Letting someone else say your nonprofit is terrific can break through to potential donors better than any of your well-crafted appeals. We all like to make good decisions – and knowing that So-and-So thinks a donation to your organization is a smart investment can be the tipping point for some potential donors.
Endorsements can “just happen,” but more often than not, they are the result of proactive effort on the part of the nonprofit.
Start small, medium or large – just start!
Sure, we would all like to have the huge name endorse our nonprofit. “If only” is fine for the first 10 minutes of an annual strategy meeting, but then it’s time to get to work. Realistically, who can you secure an endorsement from?
Think about local elected officials, community leaders or respected members of the faith or business community. Who came to your recent events? Who can identify with your mission because of a personal or family situation? Who is a friend of a board member?
Oftentimes, having a few respected endorsements paves the way for more (and bigger) ones. So begin where you can, and continue to expand. Different voices communicate better with different people, so the more endorsements you have, the more likely you are to connect with a potential supporter.
Be prepared to work for it.
Getting an endorsement may be as easy as five words: “Will you endorse our organization?” But more often than not, you have to invest some effort.
Review any speeches the person made and see if he mentioned your organization. What about editorials or other printed materials? In conversation with you, did she say something that was a great endorsement? If so, memorize it and write it down as soon as possible after the conversation.
Some people will write an endorsement, but many prefer you to give them a suggested paragraph that they can (but often won’t) edit. That’s where your earlier work comes in handy. Using words that came right from their mouths establishes a level of comfort and often minimizes editing. Be realistic, though; you’re more likely to get someone to agree to say you are a good organization that is worthy of support, than that you are the best organization in the entire universe and only a fool wouldn’t support you.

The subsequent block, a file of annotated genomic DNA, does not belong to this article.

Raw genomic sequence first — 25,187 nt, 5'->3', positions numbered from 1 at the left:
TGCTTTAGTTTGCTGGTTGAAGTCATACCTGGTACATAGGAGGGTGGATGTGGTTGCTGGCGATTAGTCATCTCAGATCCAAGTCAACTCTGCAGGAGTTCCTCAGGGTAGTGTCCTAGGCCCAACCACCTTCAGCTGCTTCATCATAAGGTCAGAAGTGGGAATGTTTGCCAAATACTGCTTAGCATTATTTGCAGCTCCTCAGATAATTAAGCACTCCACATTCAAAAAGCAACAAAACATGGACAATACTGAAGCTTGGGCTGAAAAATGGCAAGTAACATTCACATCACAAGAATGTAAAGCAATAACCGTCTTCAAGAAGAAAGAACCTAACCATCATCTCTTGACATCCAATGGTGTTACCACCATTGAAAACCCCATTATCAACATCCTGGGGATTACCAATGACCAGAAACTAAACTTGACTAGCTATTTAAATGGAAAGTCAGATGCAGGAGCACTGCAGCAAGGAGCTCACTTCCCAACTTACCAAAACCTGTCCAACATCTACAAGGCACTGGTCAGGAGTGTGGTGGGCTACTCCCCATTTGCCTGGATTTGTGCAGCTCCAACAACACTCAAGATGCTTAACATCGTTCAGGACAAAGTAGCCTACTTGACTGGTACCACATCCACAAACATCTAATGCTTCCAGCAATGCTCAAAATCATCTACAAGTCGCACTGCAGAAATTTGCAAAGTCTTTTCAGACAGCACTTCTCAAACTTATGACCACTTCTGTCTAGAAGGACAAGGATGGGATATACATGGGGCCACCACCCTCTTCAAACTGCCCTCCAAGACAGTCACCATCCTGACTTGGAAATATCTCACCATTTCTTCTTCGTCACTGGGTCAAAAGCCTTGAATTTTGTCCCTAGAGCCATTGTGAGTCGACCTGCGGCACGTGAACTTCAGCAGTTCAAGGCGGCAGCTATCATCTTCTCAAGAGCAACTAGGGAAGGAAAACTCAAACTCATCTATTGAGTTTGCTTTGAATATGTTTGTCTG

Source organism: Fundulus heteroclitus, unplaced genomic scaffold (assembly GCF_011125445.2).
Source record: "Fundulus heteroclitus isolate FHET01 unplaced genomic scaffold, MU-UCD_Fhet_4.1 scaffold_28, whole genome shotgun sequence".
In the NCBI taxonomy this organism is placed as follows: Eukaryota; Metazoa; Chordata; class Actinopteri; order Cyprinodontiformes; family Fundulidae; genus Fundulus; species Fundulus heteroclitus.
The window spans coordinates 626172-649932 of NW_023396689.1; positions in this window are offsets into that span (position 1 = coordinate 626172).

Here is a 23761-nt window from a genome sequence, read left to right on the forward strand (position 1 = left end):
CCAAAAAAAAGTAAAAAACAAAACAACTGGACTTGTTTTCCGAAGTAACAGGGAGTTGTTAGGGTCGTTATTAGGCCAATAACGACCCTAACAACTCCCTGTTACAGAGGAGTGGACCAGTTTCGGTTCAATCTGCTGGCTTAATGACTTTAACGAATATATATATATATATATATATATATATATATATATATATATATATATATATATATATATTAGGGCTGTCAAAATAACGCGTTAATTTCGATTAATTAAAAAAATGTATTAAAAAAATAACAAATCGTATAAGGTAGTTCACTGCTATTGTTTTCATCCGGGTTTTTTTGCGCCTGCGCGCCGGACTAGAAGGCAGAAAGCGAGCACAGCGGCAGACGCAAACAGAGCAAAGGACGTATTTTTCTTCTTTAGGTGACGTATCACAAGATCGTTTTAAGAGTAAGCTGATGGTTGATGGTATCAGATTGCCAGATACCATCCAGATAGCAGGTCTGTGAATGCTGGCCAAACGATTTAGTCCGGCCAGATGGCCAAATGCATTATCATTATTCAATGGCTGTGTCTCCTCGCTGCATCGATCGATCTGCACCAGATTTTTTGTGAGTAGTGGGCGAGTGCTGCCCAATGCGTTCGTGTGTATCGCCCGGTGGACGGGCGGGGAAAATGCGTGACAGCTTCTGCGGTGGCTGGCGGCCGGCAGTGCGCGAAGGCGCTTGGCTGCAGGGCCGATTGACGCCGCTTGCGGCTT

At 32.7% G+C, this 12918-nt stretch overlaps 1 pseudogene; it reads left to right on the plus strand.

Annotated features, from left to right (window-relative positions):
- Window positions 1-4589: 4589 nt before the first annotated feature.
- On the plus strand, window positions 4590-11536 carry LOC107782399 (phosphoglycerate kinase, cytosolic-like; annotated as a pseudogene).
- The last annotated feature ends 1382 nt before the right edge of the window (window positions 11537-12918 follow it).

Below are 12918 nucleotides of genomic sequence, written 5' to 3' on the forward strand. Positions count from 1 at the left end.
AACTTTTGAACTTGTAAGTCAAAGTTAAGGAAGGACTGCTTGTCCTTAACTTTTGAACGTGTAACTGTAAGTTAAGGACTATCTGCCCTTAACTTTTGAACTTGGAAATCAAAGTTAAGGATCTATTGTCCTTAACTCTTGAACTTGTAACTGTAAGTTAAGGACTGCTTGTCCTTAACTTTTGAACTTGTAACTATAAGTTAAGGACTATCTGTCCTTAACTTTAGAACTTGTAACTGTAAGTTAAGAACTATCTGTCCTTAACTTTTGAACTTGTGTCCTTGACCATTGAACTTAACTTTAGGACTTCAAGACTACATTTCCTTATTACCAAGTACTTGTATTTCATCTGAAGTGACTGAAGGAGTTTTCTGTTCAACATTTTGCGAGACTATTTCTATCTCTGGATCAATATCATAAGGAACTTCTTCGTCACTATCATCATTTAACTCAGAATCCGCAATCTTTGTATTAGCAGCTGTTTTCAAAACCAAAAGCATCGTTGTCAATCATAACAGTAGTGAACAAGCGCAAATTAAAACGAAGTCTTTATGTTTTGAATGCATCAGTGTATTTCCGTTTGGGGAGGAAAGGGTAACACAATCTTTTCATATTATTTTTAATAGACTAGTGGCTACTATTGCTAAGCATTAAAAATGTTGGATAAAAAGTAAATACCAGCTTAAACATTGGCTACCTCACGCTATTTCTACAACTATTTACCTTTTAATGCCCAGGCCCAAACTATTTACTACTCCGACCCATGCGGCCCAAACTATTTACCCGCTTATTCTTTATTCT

Use terms and phrases that the person normally uses. Capturing his or her pattern of speech leads to the feeling that “This is exactly what I would say.” One of the “highs” for me was hearing a major celebrity endorse an organization using the exact words I had written; it was obvious I had captured his voice and the nuances of his speech.
Ask, thank, ask again.
Once you have written or extrapolated an endorsement, ask permission to use it. Then ask again every so often, perhaps with an updated version if desired. Don’t just assume that saying “yes” now is a blanket approval for the rest of time.
Treat your endorser like you do a donor; send an appreciation letter from time to time, and if you send out a calendar or another small token gift, make sure your endorsers get one with a personal note of gratitude. This helps keep the bond they feel with your organization strong, and will help you stay top-of-mind throughout the year.
Having more endorsements than you can use at any one time is a terrific problem to have. Even a non-famous person can be a great endorsement in the right circumstance (for example, to confirm that your work is best practice in a particular field), so cast your net wide.
Having many endorsements also means you aren’t caught short if one of your endorsers gets in the press for all the wrong reasons. The more famous they are, the more likely controversy will spring up, it seems. So be ready to yank an endorsement if the situation warrants.
Letting others speak for your nonprofit can be a big boost to your fundraising. But remember: you can’t get them and forget them.
Originally published in NonProfit Pro.